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In Your Backyard - Channel Islands National Park

Despite its beauty, Channel Islands National Park is the least visited of California's eight national parks.

In this edition of "In Your Backyard," FOX26 Sports Anchor Nick King is kayaking, hiking and camping at Channel Islands National Park. In 2017, Channel Islands was the least visited of California's eight national parks, but that is certainly not due to any lacking in natural beauty.

The most common description of the Channel Islands is "old California." This is what the Golden State's coastline looked like several hundred years ago, before millions of people lived there.

Channel Islands National Park is made up of five islands, found off the Southern California coast - Anacapa, Santa Cruz, Santa Rosa, San Miguel and Santa Barbara - plus, one mile of ocean surrounding each island. Together, the Channel Islands are home to more than 2,000 plant and animal species - 145 of which are found nowhere else in the world.

Kayak guide Chuck Graham explains, “These islands are actually known as the Galapagos Islands of the North. Not only just the topography of the islands, but all the rich, biodiversity.”

So, how do you get to these magical islands? Park concessionaire Island Packers runs cruises out of Ventura Harbor year-round. The trip out is a treat in and of itself. We saw dozens and dozens of dolphins, swimming right next to the boat, plus a basking shark. If you're lucky, you might even see migrating whales as well.

We visited Santa Cruz Island, which is a little more than an hour boat ride from the harbor. At 22 miles long and 12 miles wide, Santa Cruz is the largest of all the Channel Islands, as well as the most visitor friendly.

One of the reasons it's favored by visitors - kayaking. Channel Islands Adventure Company operates guided sea cave tours. The guides here will tell you, there aren't many places on the planet where you can find this many caves.

Graham says, “These islands, the best way to explore them is from a kayak. Because there’s so many places you can’t get to on foot. Or even in a boat. You need a kayak to get into all those little nooks and crannies.”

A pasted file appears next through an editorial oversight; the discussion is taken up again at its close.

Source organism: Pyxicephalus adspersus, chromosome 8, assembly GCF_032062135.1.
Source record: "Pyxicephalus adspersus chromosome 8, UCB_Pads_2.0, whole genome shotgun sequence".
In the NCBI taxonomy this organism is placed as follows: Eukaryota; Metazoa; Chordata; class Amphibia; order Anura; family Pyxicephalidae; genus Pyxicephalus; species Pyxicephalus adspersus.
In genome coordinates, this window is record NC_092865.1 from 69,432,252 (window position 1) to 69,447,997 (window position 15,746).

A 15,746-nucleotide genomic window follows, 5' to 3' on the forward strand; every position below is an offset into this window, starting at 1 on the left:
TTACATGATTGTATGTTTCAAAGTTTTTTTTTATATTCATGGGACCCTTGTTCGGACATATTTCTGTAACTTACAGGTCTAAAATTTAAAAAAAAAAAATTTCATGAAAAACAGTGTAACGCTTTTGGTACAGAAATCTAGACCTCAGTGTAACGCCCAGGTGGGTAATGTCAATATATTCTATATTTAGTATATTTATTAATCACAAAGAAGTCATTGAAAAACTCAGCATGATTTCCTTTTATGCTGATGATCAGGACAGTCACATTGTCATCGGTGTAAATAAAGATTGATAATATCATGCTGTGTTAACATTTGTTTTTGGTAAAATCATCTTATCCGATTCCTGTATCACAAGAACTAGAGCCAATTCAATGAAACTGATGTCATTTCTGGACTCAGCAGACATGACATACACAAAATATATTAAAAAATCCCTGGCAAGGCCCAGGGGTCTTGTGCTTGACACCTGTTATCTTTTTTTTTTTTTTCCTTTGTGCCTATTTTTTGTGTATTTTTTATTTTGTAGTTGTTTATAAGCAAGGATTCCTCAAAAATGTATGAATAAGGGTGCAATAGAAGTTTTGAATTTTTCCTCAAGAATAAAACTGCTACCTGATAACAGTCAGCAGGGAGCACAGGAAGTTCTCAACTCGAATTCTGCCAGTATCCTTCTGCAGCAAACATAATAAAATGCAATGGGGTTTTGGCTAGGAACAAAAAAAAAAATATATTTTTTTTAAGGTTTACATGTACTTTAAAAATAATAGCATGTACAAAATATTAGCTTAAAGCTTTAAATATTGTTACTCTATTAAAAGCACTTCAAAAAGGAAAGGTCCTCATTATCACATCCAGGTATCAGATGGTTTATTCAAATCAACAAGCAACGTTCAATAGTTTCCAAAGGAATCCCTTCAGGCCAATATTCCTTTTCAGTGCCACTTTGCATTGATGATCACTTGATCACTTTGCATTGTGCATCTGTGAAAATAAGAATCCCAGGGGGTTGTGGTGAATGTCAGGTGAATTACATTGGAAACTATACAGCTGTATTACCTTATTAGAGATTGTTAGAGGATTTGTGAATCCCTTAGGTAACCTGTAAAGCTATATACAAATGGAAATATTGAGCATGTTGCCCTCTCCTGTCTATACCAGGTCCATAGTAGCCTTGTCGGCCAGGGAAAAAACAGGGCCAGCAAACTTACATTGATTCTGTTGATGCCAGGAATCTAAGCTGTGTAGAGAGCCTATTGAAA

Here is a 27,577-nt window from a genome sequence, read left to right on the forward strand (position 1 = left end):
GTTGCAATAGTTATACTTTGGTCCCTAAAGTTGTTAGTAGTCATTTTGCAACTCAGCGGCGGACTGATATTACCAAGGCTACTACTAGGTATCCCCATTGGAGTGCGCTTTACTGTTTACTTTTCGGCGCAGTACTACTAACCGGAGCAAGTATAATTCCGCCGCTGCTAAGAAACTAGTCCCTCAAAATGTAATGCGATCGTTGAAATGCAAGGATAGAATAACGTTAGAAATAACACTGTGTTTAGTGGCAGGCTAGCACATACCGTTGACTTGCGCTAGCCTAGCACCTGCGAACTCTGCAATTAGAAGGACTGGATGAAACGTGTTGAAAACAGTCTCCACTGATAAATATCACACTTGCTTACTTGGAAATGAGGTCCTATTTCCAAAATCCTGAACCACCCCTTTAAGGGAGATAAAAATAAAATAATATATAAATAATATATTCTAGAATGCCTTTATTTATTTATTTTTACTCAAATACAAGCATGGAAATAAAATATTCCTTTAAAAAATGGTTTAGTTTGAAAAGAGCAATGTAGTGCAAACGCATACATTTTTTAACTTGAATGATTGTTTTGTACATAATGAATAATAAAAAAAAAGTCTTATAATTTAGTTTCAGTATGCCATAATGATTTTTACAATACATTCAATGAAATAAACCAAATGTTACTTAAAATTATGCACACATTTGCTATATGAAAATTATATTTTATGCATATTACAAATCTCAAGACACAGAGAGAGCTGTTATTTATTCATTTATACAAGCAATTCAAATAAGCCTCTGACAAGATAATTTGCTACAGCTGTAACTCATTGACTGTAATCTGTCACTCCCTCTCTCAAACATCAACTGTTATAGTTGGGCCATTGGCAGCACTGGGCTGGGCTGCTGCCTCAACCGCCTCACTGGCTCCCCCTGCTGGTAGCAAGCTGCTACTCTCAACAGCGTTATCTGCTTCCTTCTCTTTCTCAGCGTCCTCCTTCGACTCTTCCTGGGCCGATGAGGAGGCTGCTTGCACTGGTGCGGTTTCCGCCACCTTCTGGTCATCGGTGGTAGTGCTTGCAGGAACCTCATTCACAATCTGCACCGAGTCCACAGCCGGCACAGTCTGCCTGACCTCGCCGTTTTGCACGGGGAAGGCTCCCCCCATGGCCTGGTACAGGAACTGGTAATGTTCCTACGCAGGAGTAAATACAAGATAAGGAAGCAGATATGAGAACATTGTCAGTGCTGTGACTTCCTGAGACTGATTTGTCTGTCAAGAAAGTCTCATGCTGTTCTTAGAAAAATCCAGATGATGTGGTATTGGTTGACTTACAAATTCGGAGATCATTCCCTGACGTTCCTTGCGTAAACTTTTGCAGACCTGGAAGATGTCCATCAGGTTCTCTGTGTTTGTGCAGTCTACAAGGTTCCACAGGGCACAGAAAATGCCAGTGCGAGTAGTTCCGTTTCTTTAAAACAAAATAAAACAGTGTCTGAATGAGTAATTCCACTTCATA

Indeed, some spaces in the caves surrounding Santa Cruz Island are tight enough that you have to use your hands to get through. However, there's also one of the largest sea caves on earth here - 1/4 mile long.

Park ranger Jim Gould says, “Man, if you love the ocean, and kayaking, snorkeling and scuba diving, this place is super cool. The hiking is great, too.”

Those hikes, can be short and long. They can be along cliffs overlooking the ocean, up rugged mountains, and through lonely canyons populated by wildflowers in spring.

While many visitors come for a day trip, Santa Cruz offers 31 campsites, shaded by Eucalyptus trees, about a 1/2 mile from the beach. All the islands are super primitive, with spotty cell reception at best, no public access to electricity, no trash cans, no stores - but there is water.

All in all, a visit to Channel Islands National Park, and Santa Cruz in particular, is a chance to really feel like you've gotten away from everything. It's solitude, even though you're only 20 miles from the mainland. And it's a chance to see the old coastal California, that most people don't even know still exists.

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